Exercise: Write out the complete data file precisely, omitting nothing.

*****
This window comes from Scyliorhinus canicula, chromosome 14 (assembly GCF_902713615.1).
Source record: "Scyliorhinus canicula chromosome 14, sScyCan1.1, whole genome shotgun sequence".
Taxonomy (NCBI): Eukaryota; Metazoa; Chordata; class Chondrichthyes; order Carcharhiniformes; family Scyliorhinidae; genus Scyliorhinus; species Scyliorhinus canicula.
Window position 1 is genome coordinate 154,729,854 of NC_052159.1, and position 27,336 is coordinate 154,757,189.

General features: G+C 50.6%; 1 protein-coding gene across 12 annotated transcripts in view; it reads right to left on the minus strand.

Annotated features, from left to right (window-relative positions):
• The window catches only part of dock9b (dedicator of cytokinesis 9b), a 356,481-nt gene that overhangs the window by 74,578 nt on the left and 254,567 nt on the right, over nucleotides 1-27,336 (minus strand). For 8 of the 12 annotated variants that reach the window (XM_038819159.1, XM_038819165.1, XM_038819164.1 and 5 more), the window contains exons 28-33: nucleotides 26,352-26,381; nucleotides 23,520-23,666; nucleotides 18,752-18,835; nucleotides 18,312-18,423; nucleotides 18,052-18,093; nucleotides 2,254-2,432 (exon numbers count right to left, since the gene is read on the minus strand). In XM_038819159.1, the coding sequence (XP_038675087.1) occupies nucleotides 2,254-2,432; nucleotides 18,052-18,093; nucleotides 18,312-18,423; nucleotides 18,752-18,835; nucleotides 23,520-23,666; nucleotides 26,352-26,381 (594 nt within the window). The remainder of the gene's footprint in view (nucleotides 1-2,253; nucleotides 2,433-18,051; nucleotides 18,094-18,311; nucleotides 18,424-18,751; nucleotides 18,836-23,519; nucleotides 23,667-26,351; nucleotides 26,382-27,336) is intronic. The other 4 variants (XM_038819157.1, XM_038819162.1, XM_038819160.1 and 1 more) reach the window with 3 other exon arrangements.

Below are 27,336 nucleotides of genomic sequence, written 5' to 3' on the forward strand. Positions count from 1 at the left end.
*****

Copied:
This window comes from Scyliorhinus canicula, chromosome 14 (assembly GCF_902713615.1).
Source record: "Scyliorhinus canicula chromosome 14, sScyCan1.1, whole genome shotgun sequence".
Taxonomy (NCBI): Eukaryota; Metazoa; Chordata; class Chondrichthyes; order Carcharhiniformes; family Scyliorhinidae; genus Scyliorhinus; species Scyliorhinus canicula.
Window position 1 is genome coordinate 154,729,854 of NC_052159.1, and position 27,336 is coordinate 154,757,189.

General features: G+C 50.6%; 1 protein-coding gene across 12 annotated transcripts in view; it reads right to left on the minus strand.

Annotated features, from left to right (window-relative positions):
• The window catches only part of dock9b (dedicator of cytokinesis 9b), a 356,481-nt gene that overhangs the window by 74,578 nt on the left and 254,567 nt on the right, over nucleotides 1-27,336 (minus strand). For 8 of the 12 annotated variants that reach the window (XM_038819159.1, XM_038819165.1, XM_038819164.1 and 5 more), the window contains exons 28-33: nucleotides 26,352-26,381; nucleotides 23,520-23,666; nucleotides 18,752-18,835; nucleotides 18,312-18,423; nucleotides 18,052-18,093; nucleotides 2,254-2,432 (exon numbers count right to left, since the gene is read on the minus strand). In XM_038819159.1, the coding sequence (XP_038675087.1) occupies nucleotides 2,254-2,432; nucleotides 18,052-18,093; nucleotides 18,312-18,423; nucleotides 18,752-18,835; nucleotides 23,520-23,666; nucleotides 26,352-26,381 (594 nt within the window). The remainder of the gene's footprint in view (nucleotides 1-2,253; nucleotides 2,433-18,051; nucleotides 18,094-18,311; nucleotides 18,424-18,751; nucleotides 18,836-23,519; nucleotides 23,667-26,351; nucleotides 26,382-27,336) is intronic. The other 4 variants (XM_038819157.1, XM_038819162.1, XM_038819160.1 and 1 more) reach the window with 3 other exon arrangements.

Below are 27,336 nucleotides of genomic sequence, written 5' to 3' on the forward strand. Positions count from 1 at the left end.